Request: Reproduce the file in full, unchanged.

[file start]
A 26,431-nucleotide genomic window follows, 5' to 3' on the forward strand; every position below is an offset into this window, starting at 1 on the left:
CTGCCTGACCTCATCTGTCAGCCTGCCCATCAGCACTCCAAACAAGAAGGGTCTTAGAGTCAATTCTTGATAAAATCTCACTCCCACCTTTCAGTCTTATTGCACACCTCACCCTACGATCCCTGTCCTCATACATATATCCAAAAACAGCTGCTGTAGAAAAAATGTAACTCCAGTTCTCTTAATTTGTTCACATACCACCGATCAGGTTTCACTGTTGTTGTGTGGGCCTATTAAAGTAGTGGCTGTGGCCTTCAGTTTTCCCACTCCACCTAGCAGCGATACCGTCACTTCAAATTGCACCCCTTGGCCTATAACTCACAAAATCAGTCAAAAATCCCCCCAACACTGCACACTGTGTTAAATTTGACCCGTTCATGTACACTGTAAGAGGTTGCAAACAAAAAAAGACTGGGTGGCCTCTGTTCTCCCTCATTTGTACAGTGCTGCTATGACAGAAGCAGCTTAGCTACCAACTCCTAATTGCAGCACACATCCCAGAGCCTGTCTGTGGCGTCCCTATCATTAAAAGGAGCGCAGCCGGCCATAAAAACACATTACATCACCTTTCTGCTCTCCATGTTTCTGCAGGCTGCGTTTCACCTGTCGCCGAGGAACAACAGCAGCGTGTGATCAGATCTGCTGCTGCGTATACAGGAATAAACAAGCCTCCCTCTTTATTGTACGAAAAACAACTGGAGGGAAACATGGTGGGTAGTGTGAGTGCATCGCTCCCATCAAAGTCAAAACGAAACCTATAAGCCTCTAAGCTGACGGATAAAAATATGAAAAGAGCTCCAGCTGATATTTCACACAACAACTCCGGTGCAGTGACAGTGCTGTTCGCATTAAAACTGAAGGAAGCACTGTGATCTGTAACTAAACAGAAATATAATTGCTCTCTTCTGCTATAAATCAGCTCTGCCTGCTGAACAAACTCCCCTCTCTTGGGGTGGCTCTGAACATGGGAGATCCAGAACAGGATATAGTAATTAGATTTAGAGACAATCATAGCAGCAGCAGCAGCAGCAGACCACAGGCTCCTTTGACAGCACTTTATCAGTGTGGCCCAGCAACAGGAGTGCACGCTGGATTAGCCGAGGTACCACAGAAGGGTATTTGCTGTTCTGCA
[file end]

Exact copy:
A 26,431-nucleotide genomic window follows, 5' to 3' on the forward strand; every position below is an offset into this window, starting at 1 on the left:
CTGCCTGACCTCATCTGTCAGCCTGCCCATCAGCACTCCAAACAAGAAGGGTCTTAGAGTCAATTCTTGATAAAATCTCACTCCCACCTTTCAGTCTTATTGCACACCTCACCCTACGATCCCTGTCCTCATACATATATCCAAAAACAGCTGCTGTAGAAAAAATGTAACTCCAGTTCTCTTAATTTGTTCACATACCACCGATCAGGTTTCACTGTTGTTGTGTGGGCCTATTAAAGTAGTGGCTGTGGCCTTCAGTTTTCCCACTCCACCTAGCAGCGATACCGTCACTTCAAATTGCACCCCTTGGCCTATAACTCACAAAATCAGTCAAAAATCCCCCCAACACTGCACACTGTGTTAAATTTGACCCGTTCATGTACACTGTAAGAGGTTGCAAACAAAAAAAGACTGGGTGGCCTCTGTTCTCCCTCATTTGTACAGTGCTGCTATGACAGAAGCAGCTTAGCTACCAACTCCTAATTGCAGCACACATCCCAGAGCCTGTCTGTGGCGTCCCTATCATTAAAAGGAGCGCAGCCGGCCATAAAAACACATTACATCACCTTTCTGCTCTCCATGTTTCTGCAGGCTGCGTTTCACCTGTCGCCGAGGAACAACAGCAGCGTGTGATCAGATCTGCTGCTGCGTATACAGGAATAAACAAGCCTCCCTCTTTATTGTACGAAAAACAACTGGAGGGAAACATGGTGGGTAGTGTGAGTGCATCGCTCCCATCAAAGTCAAAACGAAACCTATAAGCCTCTAAGCTGACGGATAAAAATATGAAAAGAGCTCCAGCTGATATTTCACACAACAACTCCGGTGCAGTGACAGTGCTGTTCGCATTAAAACTGAAGGAAGCACTGTGATCTGTAACTAAACAGAAATATAATTGCTCTCTTCTGCTATAAATCAGCTCTGCCTGCTGAACAAACTCCCCTCTCTTGGGGTGGCTCTGAACATGGGAGATCCAGAACAGGATATAGTAATTAGATTTAGAGACAATCATAGCAGCAGCAGCAGCAGCAGACCACAGGCTCCTTTGACAGCACTTTATCAGTGTGGCCCAGCAACAGGAGTGCACGCTGGATTAGCCGAGGTACCACAGAAGGGTATTTGCTGTTCTGCA